o     Now, some people may ask that why does the word ‘Thumma’ appear in certain of the Verses of the Qur’an, including the Verse mentioning Istiwaa’. This is, in fact, connected to that which is Mustawaa’ Alayhi [i.e. the Heavens and the Earth, upon which the Istiwaa’ has been done.

o    So in synthesis, it seems that Al-Ash’ari (RA) refused to refer to Istiwaa’ as Istiilaa’ due to his disliking of this word ‘Istiwaa’ being given interpretations by many of the latter-day scholars.

o    But of course, the matter of disliking others’ interpretations of this does not mean that he went to the extreme of attributing bodily actions to Allah, so this is something we need to understand as well. And this (i.e. the impossibility for movement, direction, etc., to be attributed to Allah) is something that the Imam (RA) had clearly mentioned earlier in this same work, so there is no way that the opponents can attribute anthropomorphistic beliefs to Al-Ash’ari (RA).

o    We can next consider some of the sayings of the ‘Ulama, such as what al-Baaqilaani (RA) said about ‘Yad’ and ‘Wajh’ (as per the initial question, it was that al-Baaqilaani mention ‘Yadaan’ and ‘Aynaan’) this is with respect to maintaining their existence as attributes that have been reported in the texts, not that they are organs or limbs. And with regards to Ibn al-Mubaarak (RA) and what he is reported to have said about ‘Hadd’ (literally translated as ‘limits’) for Allah, this is taken to mean the limit of our hearing about them in the Qur’an snd the Ahaadeeth. Likewise is the case with Imam al-Bukhaari (RA) concerning ‘Sawt’ (lit. sound), it is taken to mean a sound that Allah created in some of his creation; or that it is a sound (‘Sawt’) of Allah insofar as it is a pointer to His Eternal Speech, just like the Maturidi belief concerning whether one can hear the actual Eternal Speech of Allah the Exalted.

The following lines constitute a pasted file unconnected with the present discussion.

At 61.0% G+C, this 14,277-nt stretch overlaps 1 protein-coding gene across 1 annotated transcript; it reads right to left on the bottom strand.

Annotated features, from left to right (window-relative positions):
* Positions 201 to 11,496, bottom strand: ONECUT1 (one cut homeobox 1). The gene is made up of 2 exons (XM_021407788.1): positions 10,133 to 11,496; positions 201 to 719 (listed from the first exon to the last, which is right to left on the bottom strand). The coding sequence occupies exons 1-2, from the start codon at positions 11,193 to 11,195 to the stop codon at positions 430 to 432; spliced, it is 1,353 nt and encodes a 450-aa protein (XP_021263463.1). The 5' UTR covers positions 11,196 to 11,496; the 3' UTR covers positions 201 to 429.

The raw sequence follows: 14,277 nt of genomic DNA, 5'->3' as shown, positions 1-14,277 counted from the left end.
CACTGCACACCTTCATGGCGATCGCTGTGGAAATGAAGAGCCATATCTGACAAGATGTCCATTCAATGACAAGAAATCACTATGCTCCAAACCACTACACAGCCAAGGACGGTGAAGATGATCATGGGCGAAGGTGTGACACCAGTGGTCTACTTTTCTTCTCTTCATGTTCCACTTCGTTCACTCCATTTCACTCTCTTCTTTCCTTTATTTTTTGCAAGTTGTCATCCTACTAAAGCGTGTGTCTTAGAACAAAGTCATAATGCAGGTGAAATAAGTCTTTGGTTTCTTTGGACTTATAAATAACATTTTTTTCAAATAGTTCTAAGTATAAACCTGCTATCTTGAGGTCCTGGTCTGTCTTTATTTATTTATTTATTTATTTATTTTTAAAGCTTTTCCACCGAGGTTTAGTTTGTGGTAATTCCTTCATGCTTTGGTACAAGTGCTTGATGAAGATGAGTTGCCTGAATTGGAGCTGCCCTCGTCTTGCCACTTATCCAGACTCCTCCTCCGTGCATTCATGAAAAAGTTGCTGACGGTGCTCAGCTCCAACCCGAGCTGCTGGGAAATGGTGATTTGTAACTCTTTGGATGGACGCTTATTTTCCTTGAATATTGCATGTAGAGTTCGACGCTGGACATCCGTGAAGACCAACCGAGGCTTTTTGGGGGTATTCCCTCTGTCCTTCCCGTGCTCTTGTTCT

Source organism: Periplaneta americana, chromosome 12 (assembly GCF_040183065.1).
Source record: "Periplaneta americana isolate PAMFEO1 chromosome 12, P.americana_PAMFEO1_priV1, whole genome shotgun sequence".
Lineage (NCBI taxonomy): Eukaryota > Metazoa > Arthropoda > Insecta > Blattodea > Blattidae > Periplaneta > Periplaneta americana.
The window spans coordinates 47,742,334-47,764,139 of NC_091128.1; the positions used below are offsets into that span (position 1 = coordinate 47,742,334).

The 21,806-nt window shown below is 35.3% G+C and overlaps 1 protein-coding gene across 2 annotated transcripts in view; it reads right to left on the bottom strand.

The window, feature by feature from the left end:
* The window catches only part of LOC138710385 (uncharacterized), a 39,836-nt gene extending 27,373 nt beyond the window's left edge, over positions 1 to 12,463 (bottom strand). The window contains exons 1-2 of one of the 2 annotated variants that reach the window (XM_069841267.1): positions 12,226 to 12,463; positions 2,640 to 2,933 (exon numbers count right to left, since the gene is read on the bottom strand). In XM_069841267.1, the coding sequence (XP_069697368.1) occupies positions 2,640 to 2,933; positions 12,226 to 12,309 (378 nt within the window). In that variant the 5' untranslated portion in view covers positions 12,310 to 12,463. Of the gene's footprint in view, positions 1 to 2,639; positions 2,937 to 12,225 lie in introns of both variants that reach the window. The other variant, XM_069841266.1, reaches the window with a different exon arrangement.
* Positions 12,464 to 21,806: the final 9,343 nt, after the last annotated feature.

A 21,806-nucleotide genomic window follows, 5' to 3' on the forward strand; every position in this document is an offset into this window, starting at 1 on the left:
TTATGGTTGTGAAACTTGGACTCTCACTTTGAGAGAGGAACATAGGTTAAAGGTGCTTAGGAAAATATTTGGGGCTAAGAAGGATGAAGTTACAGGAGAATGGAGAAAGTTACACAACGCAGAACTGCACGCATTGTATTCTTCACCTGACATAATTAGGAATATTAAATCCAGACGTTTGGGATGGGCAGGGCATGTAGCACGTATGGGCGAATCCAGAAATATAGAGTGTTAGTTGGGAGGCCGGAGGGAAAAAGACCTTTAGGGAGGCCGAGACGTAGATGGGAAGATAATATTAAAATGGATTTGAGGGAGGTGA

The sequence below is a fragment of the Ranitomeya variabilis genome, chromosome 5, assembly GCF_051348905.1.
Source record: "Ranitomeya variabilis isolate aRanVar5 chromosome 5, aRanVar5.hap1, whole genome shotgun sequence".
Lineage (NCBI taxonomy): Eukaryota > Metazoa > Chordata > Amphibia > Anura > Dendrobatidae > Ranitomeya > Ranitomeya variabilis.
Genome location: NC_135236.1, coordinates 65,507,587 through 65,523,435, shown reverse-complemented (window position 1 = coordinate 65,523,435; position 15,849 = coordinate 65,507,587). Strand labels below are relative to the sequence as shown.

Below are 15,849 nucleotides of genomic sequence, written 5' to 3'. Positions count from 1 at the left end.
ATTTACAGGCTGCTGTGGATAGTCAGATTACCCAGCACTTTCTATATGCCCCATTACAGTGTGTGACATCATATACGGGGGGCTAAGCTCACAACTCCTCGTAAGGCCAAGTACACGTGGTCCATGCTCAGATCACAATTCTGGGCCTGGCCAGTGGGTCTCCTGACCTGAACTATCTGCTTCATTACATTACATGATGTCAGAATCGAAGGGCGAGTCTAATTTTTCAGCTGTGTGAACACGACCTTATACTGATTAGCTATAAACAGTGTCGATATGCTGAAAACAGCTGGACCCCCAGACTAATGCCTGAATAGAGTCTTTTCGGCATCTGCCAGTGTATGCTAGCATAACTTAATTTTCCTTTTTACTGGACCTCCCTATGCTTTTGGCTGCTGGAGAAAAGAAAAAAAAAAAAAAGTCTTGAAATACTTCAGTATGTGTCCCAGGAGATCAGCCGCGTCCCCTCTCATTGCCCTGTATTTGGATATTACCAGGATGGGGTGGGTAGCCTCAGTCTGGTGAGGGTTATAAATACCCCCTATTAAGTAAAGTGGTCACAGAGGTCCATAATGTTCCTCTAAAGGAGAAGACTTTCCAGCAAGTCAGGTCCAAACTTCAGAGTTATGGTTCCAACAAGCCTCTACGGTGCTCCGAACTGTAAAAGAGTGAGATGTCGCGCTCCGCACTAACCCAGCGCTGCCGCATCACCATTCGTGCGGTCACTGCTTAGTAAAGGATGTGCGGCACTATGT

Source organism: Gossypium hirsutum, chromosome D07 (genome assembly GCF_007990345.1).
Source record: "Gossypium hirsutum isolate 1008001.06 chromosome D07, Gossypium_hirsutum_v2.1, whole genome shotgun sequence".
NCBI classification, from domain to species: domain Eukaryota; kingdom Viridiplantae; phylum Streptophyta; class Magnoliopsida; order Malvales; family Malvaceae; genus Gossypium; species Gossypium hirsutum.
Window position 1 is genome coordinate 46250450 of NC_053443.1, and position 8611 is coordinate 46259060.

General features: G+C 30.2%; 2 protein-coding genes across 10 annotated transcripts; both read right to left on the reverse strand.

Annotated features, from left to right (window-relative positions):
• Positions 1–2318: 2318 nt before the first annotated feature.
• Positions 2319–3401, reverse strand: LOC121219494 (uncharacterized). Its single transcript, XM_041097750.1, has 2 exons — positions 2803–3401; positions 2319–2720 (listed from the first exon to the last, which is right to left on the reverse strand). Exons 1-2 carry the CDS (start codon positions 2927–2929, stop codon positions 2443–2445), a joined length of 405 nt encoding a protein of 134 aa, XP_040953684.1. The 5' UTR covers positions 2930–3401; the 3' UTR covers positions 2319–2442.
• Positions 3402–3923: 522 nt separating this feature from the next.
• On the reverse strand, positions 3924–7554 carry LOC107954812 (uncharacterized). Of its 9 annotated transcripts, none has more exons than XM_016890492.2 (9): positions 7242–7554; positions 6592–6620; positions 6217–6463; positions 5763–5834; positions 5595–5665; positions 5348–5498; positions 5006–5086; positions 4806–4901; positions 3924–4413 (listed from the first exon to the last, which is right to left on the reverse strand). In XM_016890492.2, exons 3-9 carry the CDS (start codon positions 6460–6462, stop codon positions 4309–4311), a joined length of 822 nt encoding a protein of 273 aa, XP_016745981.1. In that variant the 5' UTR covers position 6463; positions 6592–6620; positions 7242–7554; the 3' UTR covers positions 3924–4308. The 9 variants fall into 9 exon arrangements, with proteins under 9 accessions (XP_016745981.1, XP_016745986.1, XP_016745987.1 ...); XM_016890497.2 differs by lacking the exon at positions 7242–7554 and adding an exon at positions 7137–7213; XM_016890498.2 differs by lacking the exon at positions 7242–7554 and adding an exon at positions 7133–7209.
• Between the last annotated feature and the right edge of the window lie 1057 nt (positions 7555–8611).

o    Then comes a discussion concerning one Hadeeth, where Imaam at-Tirmidhi (RA) views the report which literally is translated as saying that Allah takes the good charity with His ‘Right Hand’, and that even if it be a date it is made to grow in the ‘Palm of Allah’. The issue is that it was mentioned that with regards to these types of reports, they are firmly established, and they are ‘not believed’, nor is ‘howness’ (modality) associated with them. So there seems to be a problem, that how does one take the narration to be true, while at the same time saying that it is not believed?